It’s Never Gonna be Perfect, So Enjoy

When will you let yourself enjoy your life?

I know, after such and such gets done or whatever it is gets settled.

Or maybe you’re waiting for a certain day of the week (Friday? Saturday?).

Or maybe it’s when the kids are all grown up or when you finally retire.

My own personal favorite and the one that I–and probably you–use most often is this one: “I’ll enjoy myself as soon as my stress level goes down a bit and I’m not so stressed out”.

Life will never get nice and neat.

Things will never be all done and tucked in–at least not for long until some other problem, issue, or challenge crops up.

The only constant is change, as you know.

Life is DYNAMIC, and the people I know who are having the best time are the ones who go with the flow, whatever it is.

I once had a friend who was probably one of the most laid-back people I have ever met–his gentle giant persona and East Asian heritage combined to give off the ultimate Zen vibe.

One day I found myself in the passenger seat of his car, while he was driving us through Midtown Manhattan. His whole demeanor changed as he drove, as he bobbed and weaved, accelerated and braked, all the way across town. He was perfectly in control, but functioning with a different energy than I was used to witnessing in him.

When I asked him why all the agitation, he simply said, “When in Rome, you know?”

Life is like this.

When things are frenetic, let yourself be frenetic, but not necessarily angry or resentful or out of control. And don’t hold your breath, loaded with fear or anticipatory anxiety and waiting for the moment to end so you can breathe again.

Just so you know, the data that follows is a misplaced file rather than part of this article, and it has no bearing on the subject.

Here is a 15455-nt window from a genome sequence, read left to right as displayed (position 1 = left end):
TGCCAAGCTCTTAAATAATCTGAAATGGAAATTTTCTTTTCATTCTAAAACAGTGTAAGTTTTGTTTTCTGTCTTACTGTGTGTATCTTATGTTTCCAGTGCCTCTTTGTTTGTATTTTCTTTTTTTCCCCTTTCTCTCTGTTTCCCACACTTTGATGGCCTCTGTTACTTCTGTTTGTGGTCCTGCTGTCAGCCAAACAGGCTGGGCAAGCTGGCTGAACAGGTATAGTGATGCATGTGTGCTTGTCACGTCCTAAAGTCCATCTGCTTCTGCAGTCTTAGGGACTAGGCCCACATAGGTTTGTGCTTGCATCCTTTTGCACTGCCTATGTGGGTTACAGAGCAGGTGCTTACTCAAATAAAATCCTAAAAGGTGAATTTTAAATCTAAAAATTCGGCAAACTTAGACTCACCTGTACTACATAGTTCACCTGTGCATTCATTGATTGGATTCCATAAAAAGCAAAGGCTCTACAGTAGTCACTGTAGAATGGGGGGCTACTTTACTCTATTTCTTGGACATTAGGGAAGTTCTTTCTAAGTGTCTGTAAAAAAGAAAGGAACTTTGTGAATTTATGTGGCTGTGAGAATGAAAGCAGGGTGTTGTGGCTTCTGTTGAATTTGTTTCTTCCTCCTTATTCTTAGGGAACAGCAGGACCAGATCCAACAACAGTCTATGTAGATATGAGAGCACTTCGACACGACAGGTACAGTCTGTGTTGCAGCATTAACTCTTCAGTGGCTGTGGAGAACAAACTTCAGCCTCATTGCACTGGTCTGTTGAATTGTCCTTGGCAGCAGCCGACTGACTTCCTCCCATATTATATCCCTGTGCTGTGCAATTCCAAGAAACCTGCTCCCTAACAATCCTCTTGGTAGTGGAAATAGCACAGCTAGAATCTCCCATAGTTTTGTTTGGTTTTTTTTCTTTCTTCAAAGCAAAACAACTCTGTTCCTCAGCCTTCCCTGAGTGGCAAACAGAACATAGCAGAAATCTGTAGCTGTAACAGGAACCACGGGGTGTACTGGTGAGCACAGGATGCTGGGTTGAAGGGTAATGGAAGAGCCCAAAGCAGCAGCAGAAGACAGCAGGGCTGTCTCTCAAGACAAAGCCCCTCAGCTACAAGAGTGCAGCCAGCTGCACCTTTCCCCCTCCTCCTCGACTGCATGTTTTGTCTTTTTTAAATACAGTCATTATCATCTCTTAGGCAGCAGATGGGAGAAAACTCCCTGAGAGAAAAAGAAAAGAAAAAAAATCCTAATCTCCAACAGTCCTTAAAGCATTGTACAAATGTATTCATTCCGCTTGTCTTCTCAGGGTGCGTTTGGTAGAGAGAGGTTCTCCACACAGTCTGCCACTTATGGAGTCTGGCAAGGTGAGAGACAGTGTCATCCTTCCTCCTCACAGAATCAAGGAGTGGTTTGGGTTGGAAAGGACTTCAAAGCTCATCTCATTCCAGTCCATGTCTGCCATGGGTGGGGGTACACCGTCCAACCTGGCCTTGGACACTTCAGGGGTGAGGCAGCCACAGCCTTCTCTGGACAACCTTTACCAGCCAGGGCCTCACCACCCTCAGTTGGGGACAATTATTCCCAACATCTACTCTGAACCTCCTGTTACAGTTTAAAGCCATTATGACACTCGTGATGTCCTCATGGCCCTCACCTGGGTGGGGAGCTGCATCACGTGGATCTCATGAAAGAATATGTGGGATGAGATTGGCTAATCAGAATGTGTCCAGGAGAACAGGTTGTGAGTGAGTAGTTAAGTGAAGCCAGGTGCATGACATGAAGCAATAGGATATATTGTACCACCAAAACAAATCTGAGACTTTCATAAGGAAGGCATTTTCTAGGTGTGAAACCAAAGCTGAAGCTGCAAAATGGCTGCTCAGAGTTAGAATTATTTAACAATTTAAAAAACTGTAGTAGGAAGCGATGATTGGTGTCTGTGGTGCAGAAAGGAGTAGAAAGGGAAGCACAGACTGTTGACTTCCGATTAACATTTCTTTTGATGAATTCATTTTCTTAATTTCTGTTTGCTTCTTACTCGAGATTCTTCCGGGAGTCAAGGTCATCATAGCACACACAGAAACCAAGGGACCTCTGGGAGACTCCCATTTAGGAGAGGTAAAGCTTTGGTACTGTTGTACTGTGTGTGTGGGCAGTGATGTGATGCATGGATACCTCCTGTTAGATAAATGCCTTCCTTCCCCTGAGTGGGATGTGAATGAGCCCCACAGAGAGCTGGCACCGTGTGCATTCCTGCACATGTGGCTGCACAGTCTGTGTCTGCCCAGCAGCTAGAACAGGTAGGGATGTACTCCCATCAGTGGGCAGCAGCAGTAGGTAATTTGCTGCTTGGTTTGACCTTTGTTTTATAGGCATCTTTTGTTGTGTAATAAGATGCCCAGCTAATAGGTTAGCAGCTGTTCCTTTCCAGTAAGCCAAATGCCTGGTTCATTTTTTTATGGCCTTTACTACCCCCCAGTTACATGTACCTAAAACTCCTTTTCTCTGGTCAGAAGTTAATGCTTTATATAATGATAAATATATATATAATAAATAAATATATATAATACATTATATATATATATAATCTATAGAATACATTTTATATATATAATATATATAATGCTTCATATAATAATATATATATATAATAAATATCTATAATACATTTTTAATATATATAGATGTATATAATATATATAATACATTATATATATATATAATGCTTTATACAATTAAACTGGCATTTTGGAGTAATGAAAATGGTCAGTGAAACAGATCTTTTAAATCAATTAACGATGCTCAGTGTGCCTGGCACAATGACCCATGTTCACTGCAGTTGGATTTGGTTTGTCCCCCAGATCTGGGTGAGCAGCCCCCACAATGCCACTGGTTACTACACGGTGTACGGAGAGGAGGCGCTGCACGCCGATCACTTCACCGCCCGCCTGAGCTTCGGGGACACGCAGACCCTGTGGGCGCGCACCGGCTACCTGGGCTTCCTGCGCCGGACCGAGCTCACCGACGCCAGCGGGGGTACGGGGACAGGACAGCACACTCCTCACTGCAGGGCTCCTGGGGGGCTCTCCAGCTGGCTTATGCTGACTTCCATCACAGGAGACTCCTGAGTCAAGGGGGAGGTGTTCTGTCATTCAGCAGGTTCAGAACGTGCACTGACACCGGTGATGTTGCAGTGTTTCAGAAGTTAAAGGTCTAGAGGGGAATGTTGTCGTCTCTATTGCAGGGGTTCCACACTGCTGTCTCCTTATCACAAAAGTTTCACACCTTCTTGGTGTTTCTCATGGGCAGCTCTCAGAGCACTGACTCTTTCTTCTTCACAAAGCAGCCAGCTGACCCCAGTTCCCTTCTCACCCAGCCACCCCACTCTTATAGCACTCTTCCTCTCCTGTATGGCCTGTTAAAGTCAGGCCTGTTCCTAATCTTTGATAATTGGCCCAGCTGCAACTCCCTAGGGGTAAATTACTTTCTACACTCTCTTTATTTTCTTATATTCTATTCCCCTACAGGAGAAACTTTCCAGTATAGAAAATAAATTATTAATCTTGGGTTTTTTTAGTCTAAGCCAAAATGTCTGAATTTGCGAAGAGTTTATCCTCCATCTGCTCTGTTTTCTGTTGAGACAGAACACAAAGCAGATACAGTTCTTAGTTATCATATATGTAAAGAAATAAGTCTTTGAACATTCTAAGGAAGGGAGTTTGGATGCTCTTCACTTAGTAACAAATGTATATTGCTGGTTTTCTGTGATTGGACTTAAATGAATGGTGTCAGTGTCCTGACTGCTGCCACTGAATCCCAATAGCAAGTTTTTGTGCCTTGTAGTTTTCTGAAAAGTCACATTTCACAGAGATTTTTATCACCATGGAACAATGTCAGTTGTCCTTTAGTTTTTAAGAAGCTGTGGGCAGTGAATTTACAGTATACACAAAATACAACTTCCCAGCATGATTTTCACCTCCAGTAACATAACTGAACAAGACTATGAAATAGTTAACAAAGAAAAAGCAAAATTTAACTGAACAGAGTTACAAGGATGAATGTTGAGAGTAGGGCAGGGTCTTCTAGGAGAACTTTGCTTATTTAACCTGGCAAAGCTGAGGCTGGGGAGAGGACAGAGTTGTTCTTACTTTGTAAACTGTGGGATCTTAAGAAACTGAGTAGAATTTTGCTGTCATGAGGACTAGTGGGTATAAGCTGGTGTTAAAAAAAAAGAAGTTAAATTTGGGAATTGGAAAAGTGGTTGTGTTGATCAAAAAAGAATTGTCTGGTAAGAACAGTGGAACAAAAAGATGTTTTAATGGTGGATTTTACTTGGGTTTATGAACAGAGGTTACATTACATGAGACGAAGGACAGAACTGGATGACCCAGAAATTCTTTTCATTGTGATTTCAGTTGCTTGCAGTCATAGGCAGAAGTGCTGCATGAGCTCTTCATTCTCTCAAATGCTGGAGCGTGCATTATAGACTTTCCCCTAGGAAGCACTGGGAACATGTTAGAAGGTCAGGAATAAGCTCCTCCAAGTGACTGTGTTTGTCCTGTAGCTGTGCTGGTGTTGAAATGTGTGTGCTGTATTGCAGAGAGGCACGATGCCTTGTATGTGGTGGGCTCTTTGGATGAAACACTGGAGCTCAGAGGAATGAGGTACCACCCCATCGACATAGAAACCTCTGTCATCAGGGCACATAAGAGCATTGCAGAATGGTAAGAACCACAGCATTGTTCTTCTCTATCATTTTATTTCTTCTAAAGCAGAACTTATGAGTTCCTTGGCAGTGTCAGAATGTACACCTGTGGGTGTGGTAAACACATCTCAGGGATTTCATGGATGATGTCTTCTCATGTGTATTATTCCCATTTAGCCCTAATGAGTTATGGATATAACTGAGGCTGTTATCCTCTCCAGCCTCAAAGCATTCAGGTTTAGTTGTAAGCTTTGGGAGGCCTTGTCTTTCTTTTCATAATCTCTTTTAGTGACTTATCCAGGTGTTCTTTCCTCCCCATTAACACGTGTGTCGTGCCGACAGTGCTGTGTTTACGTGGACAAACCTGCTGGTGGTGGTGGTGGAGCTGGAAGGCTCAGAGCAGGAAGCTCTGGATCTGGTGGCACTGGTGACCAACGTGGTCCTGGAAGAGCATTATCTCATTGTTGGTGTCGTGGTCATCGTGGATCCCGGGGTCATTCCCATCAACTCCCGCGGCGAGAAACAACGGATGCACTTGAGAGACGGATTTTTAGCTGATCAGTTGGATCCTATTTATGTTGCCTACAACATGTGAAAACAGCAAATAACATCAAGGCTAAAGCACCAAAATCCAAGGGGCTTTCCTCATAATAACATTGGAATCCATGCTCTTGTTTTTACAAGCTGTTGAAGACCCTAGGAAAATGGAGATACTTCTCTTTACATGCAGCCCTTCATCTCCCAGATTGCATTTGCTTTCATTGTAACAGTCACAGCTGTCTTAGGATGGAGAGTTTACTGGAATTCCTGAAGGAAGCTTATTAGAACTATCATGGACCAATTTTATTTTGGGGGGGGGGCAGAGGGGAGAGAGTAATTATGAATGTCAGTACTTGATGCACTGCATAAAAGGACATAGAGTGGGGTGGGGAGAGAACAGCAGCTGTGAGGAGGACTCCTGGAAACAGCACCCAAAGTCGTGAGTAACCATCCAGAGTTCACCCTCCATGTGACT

On the other hand, when things aren’t crazy, don’t create crazy. Just relax. Stop for a bit.

The bottom line is that you can actually enjoy–or at least not dread–the majority of your life if you allow yourself to do so.

Don’t wait for things to be “better” or for something to be “over” or “perfect” in order to put your best foot forward–this includes your relationships. Enjoy the people in your life. Get to know them. Appreciate them. Give them your best.

And don’t wait for them to be a certain way before starting. If everybody did this, we’d all feel better in our relationships.

Of course, there are ALWAYS exceptions to everything–I know that, and I agree with you–just so long as you make a good attempt at snatching joy from the hands of misery every once in a while in your life.

And, if all else fails, remember that everything’s temporary, including us. That always works for me, every time.

Anthony Ferraioli, M.D.

Author, Don’t Get Married! (Unless You Understand a Few Things First)


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